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  • QA 140
    Question:
    Why is the teabag system not used in the coffee sector?
    Background:
    I am interested in the market for instant coffee and I wonder why in the French coffee industry we do not find the equivalent of the teabag. Do you think an opportunity exists for such a product?
    Asked by:
    Student - France
    Answer:

    We assume that by 'instant' you are referring to 'immediately or easily prepared' brewing methods for roasted coffee. This because soluble or 'instant' coffee of course exists and has the great advantage that it leaves no residue in the cup, unlike a teabag for example…

    The successful brewing of roasted coffee depends on percolation that results in extraction: water flowing though a porous medium, like roasted and ground coffee, extracts soluble substances. The degree of extraction of soluble coffee substances depends on the grind (coarse, medium, fine), water temperature, pressure, and the time for which the coffee is allowed to brew.

    The composition and extractability of tealeaves is different from ground coffee. Extraction of soluble substances from a teabag in a cup is relatively easy and, particularly important, it is also quick. Roasted coffee on the other hand takes much longer to brew to achieve a good taste experience. If water temperature and brewing time are not correct then the taste experience will be disappointing. This is probably why attempts to adapt the teabag concept to roasted coffee have failed to attract much demand, both in terms of quality and of consumer acceptance. After all, soluble coffee provides an easy-to-prepare, immediate brew that, usually, always tastes the same. Some roasters do however offer roasted coffee, sometimes mixed with soluble as in certain US brands, in teabag-like packaging whereas larger teabag-like servings are used in many of the small coffee machines found in hotel rooms.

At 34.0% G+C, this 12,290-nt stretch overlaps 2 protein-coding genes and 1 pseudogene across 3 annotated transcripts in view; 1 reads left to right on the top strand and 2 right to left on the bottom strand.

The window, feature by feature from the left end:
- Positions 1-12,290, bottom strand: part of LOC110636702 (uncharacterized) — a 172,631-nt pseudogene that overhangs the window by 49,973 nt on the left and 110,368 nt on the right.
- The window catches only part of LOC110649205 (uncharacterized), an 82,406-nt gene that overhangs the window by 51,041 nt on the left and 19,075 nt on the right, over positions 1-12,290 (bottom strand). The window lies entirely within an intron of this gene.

But of course the quest to simplify the brewing of good quality, traditional roasted coffee has never ceased, culminating in today's single serve or pod system. Whilst somewhat similar to the teabag concept, the brewing method is mechanical and produces excellent quality (of course depending on what the consumer buys) without the fuss and bother of traditional brewing methods.  Of course the consumer has to buy the equipment and this probably limits the pod system's ability to make sizeable inroads into the mainstream market. After all, for mainstream consumers who prefer a 'no fuss, no bother, instant drink' there is  today's wide range of soluble coffees, ranging from the very basic to excellent quality. *

    We would agree that teabag-type packaging can work if it is properly used, i.e. the bags contains enough coffee and it is correctly brewed. Nevertheless, given the alternatives that are available we have to doubt that the concept could successfully gain market share in today's coffee market…

    * We have not mentioned the 
       Espresso method  here as this is a
       different market segment yet again.

    Related chapter(s):
    Related Q & A:
    Q&A 111, 121, 129